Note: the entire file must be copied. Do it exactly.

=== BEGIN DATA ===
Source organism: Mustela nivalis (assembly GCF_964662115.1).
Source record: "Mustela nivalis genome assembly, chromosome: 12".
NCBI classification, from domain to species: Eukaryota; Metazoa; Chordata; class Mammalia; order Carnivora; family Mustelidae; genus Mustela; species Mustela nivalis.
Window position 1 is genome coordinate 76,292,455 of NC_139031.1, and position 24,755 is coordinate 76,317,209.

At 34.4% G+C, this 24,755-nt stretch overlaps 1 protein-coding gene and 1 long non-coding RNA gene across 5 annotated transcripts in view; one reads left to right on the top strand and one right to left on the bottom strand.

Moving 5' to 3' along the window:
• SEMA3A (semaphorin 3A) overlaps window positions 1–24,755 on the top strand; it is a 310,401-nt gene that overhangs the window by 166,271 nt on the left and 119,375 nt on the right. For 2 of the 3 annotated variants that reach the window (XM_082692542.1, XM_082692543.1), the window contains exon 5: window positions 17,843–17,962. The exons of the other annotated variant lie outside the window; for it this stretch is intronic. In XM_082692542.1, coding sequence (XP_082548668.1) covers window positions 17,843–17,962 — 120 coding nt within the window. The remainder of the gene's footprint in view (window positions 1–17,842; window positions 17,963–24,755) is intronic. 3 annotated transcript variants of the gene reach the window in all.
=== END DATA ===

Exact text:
Source organism: Mustela nivalis (assembly GCF_964662115.1).
Source record: "Mustela nivalis genome assembly, chromosome: 12".
NCBI classification, from domain to species: Eukaryota; Metazoa; Chordata; class Mammalia; order Carnivora; family Mustelidae; genus Mustela; species Mustela nivalis.
Window position 1 is genome coordinate 76,292,455 of NC_139031.1, and position 24,755 is coordinate 76,317,209.

At 34.4% G+C, this 24,755-nt stretch overlaps 1 protein-coding gene and 1 long non-coding RNA gene across 5 annotated transcripts in view; one reads left to right on the top strand and one right to left on the bottom strand.

Moving 5' to 3' along the window:
• SEMA3A (semaphorin 3A) overlaps window positions 1–24,755 on the top strand; it is a 310,401-nt gene that overhangs the window by 166,271 nt on the left and 119,375 nt on the right. For 2 of the 3 annotated variants that reach the window (XM_082692542.1, XM_082692543.1), the window contains exon 5: window positions 17,843–17,962. The exons of the other annotated variant lie outside the window; for it this stretch is intronic. In XM_082692542.1, coding sequence (XP_082548668.1) covers window positions 17,843–17,962 — 120 coding nt within the window. The remainder of the gene's footprint in view (window positions 1–17,842; window positions 17,963–24,755) is intronic. 3 annotated transcript variants of the gene reach the window in all.